There is a three-way handshake to open a TCP/IP connection, and a four-way handshake to close it. However, once the connection has been established, if neither side sends any data, then no packets are sent over the connection. TCP is an “idle” protocol, happy to assume that the connection is active until proven otherwise.
TCP was designed this way for resiliency and efficiency. This design enables a graceful recovery from unplugged network cables and router crashes. e.g., a client may connect to a server, an intermediate router may be rebooted, and after the router comes back up, the original connection still exists (this is true unless data is sent across the connection while the router was down). This design is also efficient, since no “polling” packets are sent across the network just to check if the connection is still OK (reduces unnecessary network traffic).
TCP does have acknowledgments for data, so when one side sends data to the other side, it will receive an acknowledgment if the connection is stil active (or an error if it is not). Thus, broken connections can be detected by sending out data. It is important to note that the act of receiving data is completely passive in TCP; a socket that only reads cannot detect a dropped connection.
This leads to a scenario known as a “half-open connection”. At any given point in most protocols, one side is expected to send a message and the other side is expecting to receive it. Consider what happens if an intermediate router is suddenly rebooted at that point: the receiving side will continue waiting for the message to arrive; the sending side will send its data, and receive an error indicating the connection was lost. Since broken connections can only be detected by sending data, the receiving side will wait forever. This scenario is called a “half-open connection” because one side realizes the connection was lost but the other side believes it is still active.
Terminology alert: “half-open” is completely different than “half-closed”. Half-closed connections are when one side performs a Shutdown operation on its socket, shutting down only the sending (outgoing) stream. See Socket Operations for more details on the Shutdown operation.
Causes of Half-Open Connections
Half-open connections are in that annoying list of problems that one seldomly sees in a test environment but commonly happen in the real world. This is because if the socket is shut down with the normal four-way handshake (or even if it is abruptly closed), the half-open problem will not occur. Some of the common causes of a half-open connection are described below:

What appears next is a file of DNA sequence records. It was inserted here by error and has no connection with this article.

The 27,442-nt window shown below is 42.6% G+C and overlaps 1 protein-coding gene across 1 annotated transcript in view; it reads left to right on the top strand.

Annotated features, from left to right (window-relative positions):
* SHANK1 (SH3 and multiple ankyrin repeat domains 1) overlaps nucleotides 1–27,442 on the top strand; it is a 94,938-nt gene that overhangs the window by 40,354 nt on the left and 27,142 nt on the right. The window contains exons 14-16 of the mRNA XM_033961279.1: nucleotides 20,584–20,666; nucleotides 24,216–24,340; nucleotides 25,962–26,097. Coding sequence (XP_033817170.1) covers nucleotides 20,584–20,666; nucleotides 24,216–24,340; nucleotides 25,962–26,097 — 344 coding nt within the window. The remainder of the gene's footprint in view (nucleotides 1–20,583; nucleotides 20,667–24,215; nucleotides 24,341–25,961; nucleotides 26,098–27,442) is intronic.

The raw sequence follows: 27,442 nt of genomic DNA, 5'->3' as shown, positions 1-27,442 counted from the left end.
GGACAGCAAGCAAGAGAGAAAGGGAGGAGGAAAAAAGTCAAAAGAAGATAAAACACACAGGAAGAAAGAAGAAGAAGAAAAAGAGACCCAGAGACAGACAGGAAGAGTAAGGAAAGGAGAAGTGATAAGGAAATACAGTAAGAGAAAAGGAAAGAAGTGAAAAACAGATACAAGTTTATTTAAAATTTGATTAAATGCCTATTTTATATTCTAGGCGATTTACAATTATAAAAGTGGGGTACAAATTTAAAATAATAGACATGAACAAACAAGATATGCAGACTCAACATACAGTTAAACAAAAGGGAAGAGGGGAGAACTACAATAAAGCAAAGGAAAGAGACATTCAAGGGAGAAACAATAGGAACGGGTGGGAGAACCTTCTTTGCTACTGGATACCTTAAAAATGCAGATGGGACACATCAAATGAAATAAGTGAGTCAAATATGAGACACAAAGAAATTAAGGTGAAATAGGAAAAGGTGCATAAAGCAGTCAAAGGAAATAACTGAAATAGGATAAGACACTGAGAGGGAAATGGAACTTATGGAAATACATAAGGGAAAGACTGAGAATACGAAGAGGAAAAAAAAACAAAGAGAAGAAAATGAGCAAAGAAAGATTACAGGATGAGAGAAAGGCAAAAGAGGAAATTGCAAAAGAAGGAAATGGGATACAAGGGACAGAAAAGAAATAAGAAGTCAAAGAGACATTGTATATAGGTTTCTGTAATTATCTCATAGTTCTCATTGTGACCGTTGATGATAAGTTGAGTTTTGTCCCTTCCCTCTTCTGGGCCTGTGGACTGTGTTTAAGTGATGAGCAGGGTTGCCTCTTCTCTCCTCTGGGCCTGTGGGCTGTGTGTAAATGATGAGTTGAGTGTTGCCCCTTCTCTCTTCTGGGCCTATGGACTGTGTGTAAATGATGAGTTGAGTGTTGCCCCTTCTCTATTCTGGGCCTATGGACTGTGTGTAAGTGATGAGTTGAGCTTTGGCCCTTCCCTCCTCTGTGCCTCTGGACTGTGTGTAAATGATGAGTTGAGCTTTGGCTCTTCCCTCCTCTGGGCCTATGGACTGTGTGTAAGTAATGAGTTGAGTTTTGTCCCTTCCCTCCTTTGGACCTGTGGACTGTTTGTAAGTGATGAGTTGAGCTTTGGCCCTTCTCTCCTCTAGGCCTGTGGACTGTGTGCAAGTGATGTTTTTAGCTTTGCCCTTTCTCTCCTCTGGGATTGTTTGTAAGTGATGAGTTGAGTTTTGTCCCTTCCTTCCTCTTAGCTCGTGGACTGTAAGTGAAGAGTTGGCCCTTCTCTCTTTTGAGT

- Process crash. If a process shuts down normally, it usually sends out a “FIN” packet, which informs the other side that the connection has been lost. However, if a process crashes or is terminated (e.g., from Task Manager), this is not guaranteed. It is possible that the OS will send out a “FIN” packet on behalf of a crashed process; however, this is up to the OS.
- Computer crash. If the entire computer (including the OS) crashes or loses power, then there is certainly no notification to the other side that the connection has been lost.
- Router crash/reboot. Any of the routers along the route from one side to the other may also crash or be rebooted; this causes a loss of connection if data is being sent at that time. If no data is being sent at that exact time, then the connection is not lost.
- Network cable unplugged. Any network cables unplugged along the route from one side to the other will cause a loss of connection without any notification. This is similar to the router case; if there is no data being transferred, then the connection is not actually lost. However, computers usually will detect if their specific network cable is unplugged and may notify their local sockets that the network was lost (the remote side will not be notified).
- Wireless devices (including laptops) moving out of range. A wireless device that moves out of its access point range will lose its connection. This is an often-overlooked but increasingly common situation.
In all of the situations above, it is possible that one side may be aware of the loss of connection, while the other side is not.
Is Explicit Detection Necessary?
There are some situations in which detection is not necessary. A “poll” system (as opposed to a “subscription/event” system) already has a timer built in (the poll timer), and sends data across the connection regularly. So the polling side does not need to explicitly check for connection loss.
The necessity of detection must be considered separately for each side of the communication. e.g., if the protocol is based on a polling scheme, then the side doing the polling does not need explicit keepalive handling, but the side responding to the polling likely does need explicit keepalive handling.
True Story: I once had to write software to control a serial device that operated through a “bridge” device that exposed the serial port over TCP/IP. The company that developed the bridge implemented a simple protocol: they listened for a single TCP/IP connection (from anywhere), and - once the connection was established - sent any data received from the TCP/IP connection to the serial port, and any data received from the serial port to the TCP/IP connection. Of course, they only allowed one TCP/IP connection (otherwise, there could be contention over the serial port), so other connections were refused as long as there was an established connection.